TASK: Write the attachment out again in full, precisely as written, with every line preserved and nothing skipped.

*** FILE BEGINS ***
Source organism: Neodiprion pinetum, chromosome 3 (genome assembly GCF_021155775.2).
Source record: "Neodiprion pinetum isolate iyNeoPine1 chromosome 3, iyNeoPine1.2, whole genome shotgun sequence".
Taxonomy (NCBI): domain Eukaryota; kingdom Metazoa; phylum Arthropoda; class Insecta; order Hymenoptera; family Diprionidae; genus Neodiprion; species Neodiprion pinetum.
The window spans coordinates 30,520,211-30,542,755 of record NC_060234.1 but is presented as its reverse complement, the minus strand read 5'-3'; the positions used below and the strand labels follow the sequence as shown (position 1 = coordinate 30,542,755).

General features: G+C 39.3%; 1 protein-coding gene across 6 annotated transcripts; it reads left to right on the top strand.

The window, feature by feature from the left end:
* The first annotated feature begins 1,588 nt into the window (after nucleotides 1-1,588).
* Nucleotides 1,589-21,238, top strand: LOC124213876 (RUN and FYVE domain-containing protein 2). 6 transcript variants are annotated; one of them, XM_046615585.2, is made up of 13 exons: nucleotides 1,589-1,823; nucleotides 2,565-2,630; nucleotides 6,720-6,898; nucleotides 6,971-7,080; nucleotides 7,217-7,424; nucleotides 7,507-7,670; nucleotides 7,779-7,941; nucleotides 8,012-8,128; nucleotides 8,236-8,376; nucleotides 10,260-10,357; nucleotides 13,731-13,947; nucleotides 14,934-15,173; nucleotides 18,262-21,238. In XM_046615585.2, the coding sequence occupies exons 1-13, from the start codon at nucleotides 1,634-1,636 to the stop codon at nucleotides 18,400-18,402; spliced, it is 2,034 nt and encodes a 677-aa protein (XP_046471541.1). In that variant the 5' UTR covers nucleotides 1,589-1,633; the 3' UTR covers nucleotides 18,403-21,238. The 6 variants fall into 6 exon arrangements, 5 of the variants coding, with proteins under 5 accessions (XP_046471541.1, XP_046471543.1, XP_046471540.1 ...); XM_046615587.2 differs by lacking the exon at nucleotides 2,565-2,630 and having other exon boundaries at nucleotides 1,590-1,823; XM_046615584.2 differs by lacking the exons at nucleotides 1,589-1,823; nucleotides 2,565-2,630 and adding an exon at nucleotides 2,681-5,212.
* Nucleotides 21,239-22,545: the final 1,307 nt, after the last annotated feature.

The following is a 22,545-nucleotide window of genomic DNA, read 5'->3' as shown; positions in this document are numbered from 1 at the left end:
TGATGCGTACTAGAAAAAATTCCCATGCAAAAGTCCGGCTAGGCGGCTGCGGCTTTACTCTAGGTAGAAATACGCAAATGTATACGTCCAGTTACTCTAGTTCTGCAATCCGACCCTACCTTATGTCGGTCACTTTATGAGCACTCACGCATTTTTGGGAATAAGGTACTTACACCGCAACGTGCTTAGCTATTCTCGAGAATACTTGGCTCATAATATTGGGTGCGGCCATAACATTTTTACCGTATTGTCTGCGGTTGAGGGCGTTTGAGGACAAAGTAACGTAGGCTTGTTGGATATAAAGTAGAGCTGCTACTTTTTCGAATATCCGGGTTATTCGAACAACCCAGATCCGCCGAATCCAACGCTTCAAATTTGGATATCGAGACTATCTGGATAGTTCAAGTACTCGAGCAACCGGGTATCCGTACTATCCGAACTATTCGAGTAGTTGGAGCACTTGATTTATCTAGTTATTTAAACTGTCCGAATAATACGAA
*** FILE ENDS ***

Source organism: Neodiprion pinetum, chromosome 3 (genome assembly GCF_021155775.2).
Source record: "Neodiprion pinetum isolate iyNeoPine1 chromosome 3, iyNeoPine1.2, whole genome shotgun sequence".
Taxonomy (NCBI): domain Eukaryota; kingdom Metazoa; phylum Arthropoda; class Insecta; order Hymenoptera; family Diprionidae; genus Neodiprion; species Neodiprion pinetum.
The window spans coordinates 30,520,211-30,542,755 of record NC_060234.1 but is presented as its reverse complement, the minus strand read 5'-3'; the positions used below and the strand labels follow the sequence as shown (position 1 = coordinate 30,542,755).

General features: G+C 39.3%; 1 protein-coding gene across 6 annotated transcripts; it reads left to right on the top strand.

The window, feature by feature from the left end:
* The first annotated feature begins 1,588 nt into the window (after nucleotides 1-1,588).
* Nucleotides 1,589-21,238, top strand: LOC124213876 (RUN and FYVE domain-containing protein 2). 6 transcript variants are annotated; one of them, XM_046615585.2, is made up of 13 exons: nucleotides 1,589-1,823; nucleotides 2,565-2,630; nucleotides 6,720-6,898; nucleotides 6,971-7,080; nucleotides 7,217-7,424; nucleotides 7,507-7,670; nucleotides 7,779-7,941; nucleotides 8,012-8,128; nucleotides 8,236-8,376; nucleotides 10,260-10,357; nucleotides 13,731-13,947; nucleotides 14,934-15,173; nucleotides 18,262-21,238. In XM_046615585.2, the coding sequence occupies exons 1-13, from the start codon at nucleotides 1,634-1,636 to the stop codon at nucleotides 18,400-18,402; spliced, it is 2,034 nt and encodes a 677-aa protein (XP_046471541.1). In that variant the 5' UTR covers nucleotides 1,589-1,633; the 3' UTR covers nucleotides 18,403-21,238. The 6 variants fall into 6 exon arrangements, 5 of the variants coding, with proteins under 5 accessions (XP_046471541.1, XP_046471543.1, XP_046471540.1 ...); XM_046615587.2 differs by lacking the exon at nucleotides 2,565-2,630 and having other exon boundaries at nucleotides 1,590-1,823; XM_046615584.2 differs by lacking the exons at nucleotides 1,589-1,823; nucleotides 2,565-2,630 and adding an exon at nucleotides 2,681-5,212.
* Nucleotides 21,239-22,545: the final 1,307 nt, after the last annotated feature.

The following is a 22,545-nucleotide window of genomic DNA, read 5'->3' as shown; positions in this document are numbered from 1 at the left end:
TGATGCGTACTAGAAAAAATTCCCATGCAAAAGTCCGGCTAGGCGGCTGCGGCTTTACTCTAGGTAGAAATACGCAAATGTATACGTCCAGTTACTCTAGTTCTGCAATCCGACCCTACCTTATGTCGGTCACTTTATGAGCACTCACGCATTTTTGGGAATAAGGTACTTACACCGCAACGTGCTTAGCTATTCTCGAGAATACTTGGCTCATAATATTGGGTGCGGCCATAACATTTTTACCGTATTGTCTGCGGTTGAGGGCGTTTGAGGACAAAGTAACGTAGGCTTGTTGGATATAAAGTAGAGCTGCTACTTTTTCGAATATCCGGGTTATTCGAACAACCCAGATCCGCCGAATCCAACGCTTCAAATTTGGATATCGAGACTATCTGGATAGTTCAAGTACTCGAGCAACCGGGTATCCGTACTATCCGAACTATTCGAGTAGTTGGAGCACTTGATTTATCTAGTTATTTAAACTGTCCGAATAATACGAA